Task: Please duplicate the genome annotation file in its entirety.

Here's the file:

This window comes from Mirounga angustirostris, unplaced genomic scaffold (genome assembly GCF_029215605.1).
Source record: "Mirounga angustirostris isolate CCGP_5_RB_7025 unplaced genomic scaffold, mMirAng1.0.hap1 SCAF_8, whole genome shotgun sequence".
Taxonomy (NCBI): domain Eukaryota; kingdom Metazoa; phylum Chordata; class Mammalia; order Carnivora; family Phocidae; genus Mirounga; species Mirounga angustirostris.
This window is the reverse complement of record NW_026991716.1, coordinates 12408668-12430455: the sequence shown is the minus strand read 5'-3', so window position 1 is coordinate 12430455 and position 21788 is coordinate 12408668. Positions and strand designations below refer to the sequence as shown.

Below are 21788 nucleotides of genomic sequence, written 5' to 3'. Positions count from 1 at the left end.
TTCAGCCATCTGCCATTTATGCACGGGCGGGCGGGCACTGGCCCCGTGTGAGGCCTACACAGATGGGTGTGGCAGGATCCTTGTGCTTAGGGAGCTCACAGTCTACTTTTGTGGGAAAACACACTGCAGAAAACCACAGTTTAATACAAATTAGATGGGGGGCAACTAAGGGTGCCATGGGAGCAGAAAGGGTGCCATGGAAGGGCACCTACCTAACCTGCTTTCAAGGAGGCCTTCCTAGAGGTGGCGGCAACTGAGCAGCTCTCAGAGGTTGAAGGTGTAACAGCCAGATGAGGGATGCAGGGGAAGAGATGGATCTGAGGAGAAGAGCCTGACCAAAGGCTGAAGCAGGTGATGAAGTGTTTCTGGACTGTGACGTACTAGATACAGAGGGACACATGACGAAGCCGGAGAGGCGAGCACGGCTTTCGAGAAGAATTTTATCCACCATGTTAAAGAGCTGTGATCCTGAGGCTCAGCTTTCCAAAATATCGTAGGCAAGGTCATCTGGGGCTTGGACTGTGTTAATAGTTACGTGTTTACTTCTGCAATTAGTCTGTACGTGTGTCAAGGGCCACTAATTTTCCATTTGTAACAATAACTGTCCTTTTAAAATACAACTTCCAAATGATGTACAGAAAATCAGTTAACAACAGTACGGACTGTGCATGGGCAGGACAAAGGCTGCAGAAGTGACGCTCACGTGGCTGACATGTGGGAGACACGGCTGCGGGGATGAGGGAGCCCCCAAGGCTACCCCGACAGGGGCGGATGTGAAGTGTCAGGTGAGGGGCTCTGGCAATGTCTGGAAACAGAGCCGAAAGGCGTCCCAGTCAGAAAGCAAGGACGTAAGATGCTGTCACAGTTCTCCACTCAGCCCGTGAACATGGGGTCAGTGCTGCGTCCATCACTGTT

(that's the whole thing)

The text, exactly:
This window comes from Mirounga angustirostris, unplaced genomic scaffold (genome assembly GCF_029215605.1).
Source record: "Mirounga angustirostris isolate CCGP_5_RB_7025 unplaced genomic scaffold, mMirAng1.0.hap1 SCAF_8, whole genome shotgun sequence".
Taxonomy (NCBI): domain Eukaryota; kingdom Metazoa; phylum Chordata; class Mammalia; order Carnivora; family Phocidae; genus Mirounga; species Mirounga angustirostris.
This window is the reverse complement of record NW_026991716.1, coordinates 12408668-12430455: the sequence shown is the minus strand read 5'-3', so window position 1 is coordinate 12430455 and position 21788 is coordinate 12408668. Positions and strand designations below refer to the sequence as shown.

Below are 21788 nucleotides of genomic sequence, written 5' to 3'. Positions count from 1 at the left end.
TTCAGCCATCTGCCATTTATGCACGGGCGGGCGGGCACTGGCCCCGTGTGAGGCCTACACAGATGGGTGTGGCAGGATCCTTGTGCTTAGGGAGCTCACAGTCTACTTTTGTGGGAAAACACACTGCAGAAAACCACAGTTTAATACAAATTAGATGGGGGGCAACTAAGGGTGCCATGGGAGCAGAAAGGGTGCCATGGAAGGGCACCTACCTAACCTGCTTTCAAGGAGGCCTTCCTAGAGGTGGCGGCAACTGAGCAGCTCTCAGAGGTTGAAGGTGTAACAGCCAGATGAGGGATGCAGGGGAAGAGATGGATCTGAGGAGAAGAGCCTGACCAAAGGCTGAAGCAGGTGATGAAGTGTTTCTGGACTGTGACGTACTAGATACAGAGGGACACATGACGAAGCCGGAGAGGCGAGCACGGCTTTCGAGAAGAATTTTATCCACCATGTTAAAGAGCTGTGATCCTGAGGCTCAGCTTTCCAAAATATCGTAGGCAAGGTCATCTGGGGCTTGGACTGTGTTAATAGTTACGTGTTTACTTCTGCAATTAGTCTGTACGTGTGTCAAGGGCCACTAATTTTCCATTTGTAACAATAACTGTCCTTTTAAAATACAACTTCCAAATGATGTACAGAAAATCAGTTAACAACAGTACGGACTGTGCATGGGCAGGACAAAGGCTGCAGAAGTGACGCTCACGTGGCTGACATGTGGGAGACACGGCTGCGGGGATGAGGGAGCCCCCAAGGCTACCCCGACAGGGGCGGATGTGAAGTGTCAGGTGAGGGGCTCTGGCAATGTCTGGAAACAGAGCCGAAAGGCGTCCCAGTCAGAAAGCAAGGACGTAAGATGCTGTCACAGTTCTCCACTCAGCCCGTGAACATGGGGTCAGTGCTGCGTCCATCACTGTT